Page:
A new report suggests that Apple may launch the long-rumoured AR headset next year. 

According to the report, the headset will go on sale in the fourth quarter 2022. It contains two processors with the same computing power as the Mac. 

This processor will be ‘similar’ to M1, Apple’s own in-house-designed computer chip, currently used in its Macintosh computers and iPad Pro tablets 

Details on the device stem from a research note from renowned Apple product predictor and analyst Ming-Chi Kuo, as viewed by MacRumors. 

Apple's oft-rumoured augmented reality headset could launch as soon as the fourth quarter of 2022, according to one Hong Kong-based analyst

 Apple’s oft-rumoured augmented reality headset could launch as soon as the fourth quarter of 2022, according to one Hong Kong-based analyst


Press Release: Q4 2022


– A ‘higher end’ comparable to the M1  

– To manage sensor-related issues, one lower-end 

Connectivity: Wi-Fi 6E 

Kuo states in the note that “We expect that Apple’s AR headset will be launched in 4Q22 with two processors,” MacRumors quotes Kuo as saying.

“The M1 for Mac will use the same computing power that the higher-end processor has, while the processor at the lower end will handle sensor-related computing. 

Apple used to rely on Intel chips in its Macs. However, Apple has now switched to M1 by the tech company last November. 

However, Kuo said the processor in the headset would have ‘similar computing power’, suggesting it’s not exactly the same chip.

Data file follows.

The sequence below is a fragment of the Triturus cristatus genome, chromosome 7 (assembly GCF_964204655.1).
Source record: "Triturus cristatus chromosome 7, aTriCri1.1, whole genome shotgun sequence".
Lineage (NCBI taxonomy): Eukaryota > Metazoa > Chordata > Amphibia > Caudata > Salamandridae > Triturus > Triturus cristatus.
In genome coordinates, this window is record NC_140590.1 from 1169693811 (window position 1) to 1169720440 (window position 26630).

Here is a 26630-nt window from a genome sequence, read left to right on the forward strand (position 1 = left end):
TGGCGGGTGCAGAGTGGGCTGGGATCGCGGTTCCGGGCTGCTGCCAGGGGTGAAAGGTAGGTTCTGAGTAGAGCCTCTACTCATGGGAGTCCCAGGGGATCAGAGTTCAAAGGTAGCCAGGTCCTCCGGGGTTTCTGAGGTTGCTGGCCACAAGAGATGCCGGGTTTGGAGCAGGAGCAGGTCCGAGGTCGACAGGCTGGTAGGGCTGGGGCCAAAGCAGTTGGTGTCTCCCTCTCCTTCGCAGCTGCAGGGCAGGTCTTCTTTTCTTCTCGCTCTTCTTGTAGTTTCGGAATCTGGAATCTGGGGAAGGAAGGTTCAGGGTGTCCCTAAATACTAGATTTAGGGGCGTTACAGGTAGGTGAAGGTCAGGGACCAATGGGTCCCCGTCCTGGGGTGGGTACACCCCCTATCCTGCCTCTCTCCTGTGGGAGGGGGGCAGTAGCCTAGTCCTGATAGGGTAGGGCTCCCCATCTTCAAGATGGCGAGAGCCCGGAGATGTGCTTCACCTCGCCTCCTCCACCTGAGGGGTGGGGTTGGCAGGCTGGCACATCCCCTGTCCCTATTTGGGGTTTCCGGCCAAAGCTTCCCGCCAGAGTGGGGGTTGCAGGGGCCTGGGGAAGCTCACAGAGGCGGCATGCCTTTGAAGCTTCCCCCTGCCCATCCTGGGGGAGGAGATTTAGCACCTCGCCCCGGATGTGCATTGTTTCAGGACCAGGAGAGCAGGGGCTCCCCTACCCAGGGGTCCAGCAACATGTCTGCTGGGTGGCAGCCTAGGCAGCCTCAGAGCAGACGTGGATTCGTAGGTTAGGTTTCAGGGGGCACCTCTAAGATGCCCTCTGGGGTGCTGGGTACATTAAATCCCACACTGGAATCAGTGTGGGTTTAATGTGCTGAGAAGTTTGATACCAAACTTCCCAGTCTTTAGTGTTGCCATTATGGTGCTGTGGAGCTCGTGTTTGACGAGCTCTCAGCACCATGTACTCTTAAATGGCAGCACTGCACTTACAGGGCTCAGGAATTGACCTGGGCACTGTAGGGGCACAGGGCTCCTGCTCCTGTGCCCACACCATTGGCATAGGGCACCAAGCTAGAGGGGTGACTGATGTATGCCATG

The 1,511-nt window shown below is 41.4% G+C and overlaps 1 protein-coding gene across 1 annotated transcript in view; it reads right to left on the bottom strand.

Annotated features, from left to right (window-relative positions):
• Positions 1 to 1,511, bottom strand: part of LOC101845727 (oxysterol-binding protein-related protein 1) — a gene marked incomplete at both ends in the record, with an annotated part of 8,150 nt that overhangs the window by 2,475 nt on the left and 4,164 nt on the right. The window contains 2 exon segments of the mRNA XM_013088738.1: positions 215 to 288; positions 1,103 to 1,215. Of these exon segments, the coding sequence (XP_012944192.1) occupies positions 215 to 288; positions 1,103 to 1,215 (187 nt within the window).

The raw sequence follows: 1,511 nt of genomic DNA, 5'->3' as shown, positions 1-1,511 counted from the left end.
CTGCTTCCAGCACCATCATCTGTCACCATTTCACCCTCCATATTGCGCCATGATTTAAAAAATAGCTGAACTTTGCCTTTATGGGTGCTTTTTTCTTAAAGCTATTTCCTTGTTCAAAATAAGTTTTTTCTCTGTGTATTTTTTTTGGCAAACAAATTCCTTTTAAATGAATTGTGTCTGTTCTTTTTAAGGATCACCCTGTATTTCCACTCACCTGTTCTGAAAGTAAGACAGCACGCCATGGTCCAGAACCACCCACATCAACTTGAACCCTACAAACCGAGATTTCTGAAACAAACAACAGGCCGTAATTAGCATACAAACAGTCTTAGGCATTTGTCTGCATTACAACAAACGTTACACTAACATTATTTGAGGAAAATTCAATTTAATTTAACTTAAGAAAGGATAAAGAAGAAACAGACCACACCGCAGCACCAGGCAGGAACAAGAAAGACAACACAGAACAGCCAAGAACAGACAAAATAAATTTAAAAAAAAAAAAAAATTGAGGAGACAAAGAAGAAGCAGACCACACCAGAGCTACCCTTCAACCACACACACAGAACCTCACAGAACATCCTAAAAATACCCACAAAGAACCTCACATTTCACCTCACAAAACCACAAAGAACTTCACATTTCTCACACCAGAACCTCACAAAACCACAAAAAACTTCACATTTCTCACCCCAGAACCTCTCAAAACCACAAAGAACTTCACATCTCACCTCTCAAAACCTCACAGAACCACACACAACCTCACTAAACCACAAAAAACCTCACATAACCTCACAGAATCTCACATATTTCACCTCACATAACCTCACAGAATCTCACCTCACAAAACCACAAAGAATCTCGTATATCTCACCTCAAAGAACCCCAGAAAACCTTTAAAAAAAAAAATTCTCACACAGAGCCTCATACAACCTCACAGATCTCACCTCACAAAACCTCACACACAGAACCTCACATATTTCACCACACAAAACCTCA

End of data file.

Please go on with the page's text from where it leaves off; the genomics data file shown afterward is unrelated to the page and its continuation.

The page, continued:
In the meantime, the lower-end second processor will handle the “sensor-related aspects” of the headset. The sensor’s processing power will however be significantly greater than that of an iPhone. 

Kuo said that the headset would be capable of supporting virtual reality (VR) and AR. This is thanks to a pair 4K Micro OLED display from Sony.

AR layers computer-generated images on top of an existing reality – Pokémon Go being a famous example – while VR is wholly virtual. 

MailOnline has contacted Apple for comment regarding whether Kuo’s claims, although he has previously been described by some news outlets as ‘the most accurate Apple analyst in the world’.  

Apple Track, a blog that keeps tabs on Apple rumours ‘and the sources that publish them, currently gives Kuo an accuracy rating of 75.9 per cent. 

Kuo is an analyst with TF International Securities, Hong Kong. He’s known for obtaining information about Apple’s plans through his connections within the Asian supply chain. 

However, Kuo predicted in June that the will launch in spring 2022, so it seems the timeframe has been pushed back – and could be pushed back again. 

At the time, Kuo said it will cost headset that could cost $1,000 (£750), although another report has put its price-tag at twice this amount.

In October, Kuo said Apple’s upcoming headset will also be wireless and use Wi-Fi 6E, the newest version of Wi-Fi, allowing it faster speeds and a higher number of connections.

Although the Apple headset might still be required to communicate with an iPhone or Mac, it is possible that the future version of the device will not.   

According to another recent report from Digitimes, citing supply chain sources, the product will cost as much $2,000 (£1,500).